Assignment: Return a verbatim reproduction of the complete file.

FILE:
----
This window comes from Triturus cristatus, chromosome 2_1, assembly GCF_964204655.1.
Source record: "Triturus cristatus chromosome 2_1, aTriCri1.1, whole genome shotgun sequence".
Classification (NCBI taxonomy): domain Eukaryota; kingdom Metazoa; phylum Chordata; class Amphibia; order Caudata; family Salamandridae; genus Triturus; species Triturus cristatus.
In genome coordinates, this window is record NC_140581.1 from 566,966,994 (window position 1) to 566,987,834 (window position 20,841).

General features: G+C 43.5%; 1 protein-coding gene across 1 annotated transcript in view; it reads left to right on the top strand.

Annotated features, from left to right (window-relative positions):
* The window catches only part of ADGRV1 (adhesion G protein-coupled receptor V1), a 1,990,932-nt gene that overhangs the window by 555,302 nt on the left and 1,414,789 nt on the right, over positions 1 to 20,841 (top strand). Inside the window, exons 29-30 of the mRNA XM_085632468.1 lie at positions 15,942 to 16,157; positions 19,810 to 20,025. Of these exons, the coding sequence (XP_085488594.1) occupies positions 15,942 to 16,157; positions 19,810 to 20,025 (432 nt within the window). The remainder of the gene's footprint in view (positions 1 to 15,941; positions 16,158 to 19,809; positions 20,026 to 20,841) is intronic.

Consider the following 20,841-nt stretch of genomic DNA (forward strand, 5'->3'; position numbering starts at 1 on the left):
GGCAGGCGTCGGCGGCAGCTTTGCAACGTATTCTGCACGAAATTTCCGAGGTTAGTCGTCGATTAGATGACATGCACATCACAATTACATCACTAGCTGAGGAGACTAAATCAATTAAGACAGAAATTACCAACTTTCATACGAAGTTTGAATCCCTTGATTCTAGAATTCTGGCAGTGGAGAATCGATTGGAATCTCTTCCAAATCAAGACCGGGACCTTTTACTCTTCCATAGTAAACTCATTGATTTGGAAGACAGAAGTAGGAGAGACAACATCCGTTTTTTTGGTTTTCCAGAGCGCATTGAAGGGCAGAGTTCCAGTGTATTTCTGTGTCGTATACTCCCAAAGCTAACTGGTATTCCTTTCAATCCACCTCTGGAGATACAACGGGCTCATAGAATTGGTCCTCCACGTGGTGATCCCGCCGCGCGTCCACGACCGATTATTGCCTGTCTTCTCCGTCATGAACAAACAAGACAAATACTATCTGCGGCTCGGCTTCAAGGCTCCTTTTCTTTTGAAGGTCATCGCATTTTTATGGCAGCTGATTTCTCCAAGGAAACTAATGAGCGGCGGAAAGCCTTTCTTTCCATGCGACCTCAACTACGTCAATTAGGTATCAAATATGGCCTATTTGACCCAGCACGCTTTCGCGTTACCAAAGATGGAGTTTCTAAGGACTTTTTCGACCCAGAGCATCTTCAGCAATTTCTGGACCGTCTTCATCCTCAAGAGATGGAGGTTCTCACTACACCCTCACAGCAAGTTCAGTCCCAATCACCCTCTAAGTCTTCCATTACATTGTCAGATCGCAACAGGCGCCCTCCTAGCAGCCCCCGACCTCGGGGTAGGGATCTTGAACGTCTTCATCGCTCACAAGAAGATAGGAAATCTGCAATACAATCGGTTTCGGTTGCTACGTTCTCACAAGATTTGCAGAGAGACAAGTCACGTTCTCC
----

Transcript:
This window comes from Triturus cristatus, chromosome 2_1, assembly GCF_964204655.1.
Source record: "Triturus cristatus chromosome 2_1, aTriCri1.1, whole genome shotgun sequence".
Classification (NCBI taxonomy): domain Eukaryota; kingdom Metazoa; phylum Chordata; class Amphibia; order Caudata; family Salamandridae; genus Triturus; species Triturus cristatus.
In genome coordinates, this window is record NC_140581.1 from 566,966,994 (window position 1) to 566,987,834 (window position 20,841).

General features: G+C 43.5%; 1 protein-coding gene across 1 annotated transcript in view; it reads left to right on the top strand.

Annotated features, from left to right (window-relative positions):
* The window catches only part of ADGRV1 (adhesion G protein-coupled receptor V1), a 1,990,932-nt gene that overhangs the window by 555,302 nt on the left and 1,414,789 nt on the right, over positions 1 to 20,841 (top strand). Inside the window, exons 29-30 of the mRNA XM_085632468.1 lie at positions 15,942 to 16,157; positions 19,810 to 20,025. Of these exons, the coding sequence (XP_085488594.1) occupies positions 15,942 to 16,157; positions 19,810 to 20,025 (432 nt within the window). The remainder of the gene's footprint in view (positions 1 to 15,941; positions 16,158 to 19,809; positions 20,026 to 20,841) is intronic.

Consider the following 20,841-nt stretch of genomic DNA (forward strand, 5'->3'; position numbering starts at 1 on the left):
GGCAGGCGTCGGCGGCAGCTTTGCAACGTATTCTGCACGAAATTTCCGAGGTTAGTCGTCGATTAGATGACATGCACATCACAATTACATCACTAGCTGAGGAGACTAAATCAATTAAGACAGAAATTACCAACTTTCATACGAAGTTTGAATCCCTTGATTCTAGAATTCTGGCAGTGGAGAATCGATTGGAATCTCTTCCAAATCAAGACCGGGACCTTTTACTCTTCCATAGTAAACTCATTGATTTGGAAGACAGAAGTAGGAGAGACAACATCCGTTTTTTTGGTTTTCCAGAGCGCATTGAAGGGCAGAGTTCCAGTGTATTTCTGTGTCGTATACTCCCAAAGCTAACTGGTATTCCTTTCAATCCACCTCTGGAGATACAACGGGCTCATAGAATTGGTCCTCCACGTGGTGATCCCGCCGCGCGTCCACGACCGATTATTGCCTGTCTTCTCCGTCATGAACAAACAAGACAAATACTATCTGCGGCTCGGCTTCAAGGCTCCTTTTCTTTTGAAGGTCATCGCATTTTTATGGCAGCTGATTTCTCCAAGGAAACTAATGAGCGGCGGAAAGCCTTTCTTTCCATGCGACCTCAACTACGTCAATTAGGTATCAAATATGGCCTATTTGACCCAGCACGCTTTCGCGTTACCAAAGATGGAGTTTCTAAGGACTTTTTCGACCCAGAGCATCTTCAGCAATTTCTGGACCGTCTTCATCCTCAAGAGATGGAGGTTCTCACTACACCCTCACAGCAAGTTCAGTCCCAATCACCCTCTAAGTCTTCCATTACATTGTCAGATCGCAACAGGCGCCCTCCTAGCAGCCCCCGACCTCGGGGTAGGGATCTTGAACGTCTTCATCGCTCACAAGAAGATAGGAAATCTGCAATACAATCGGTTTCGGTTGCTACGTTCTCACAAGATTTGCAGAGAGACAAGTCACGTTCTCC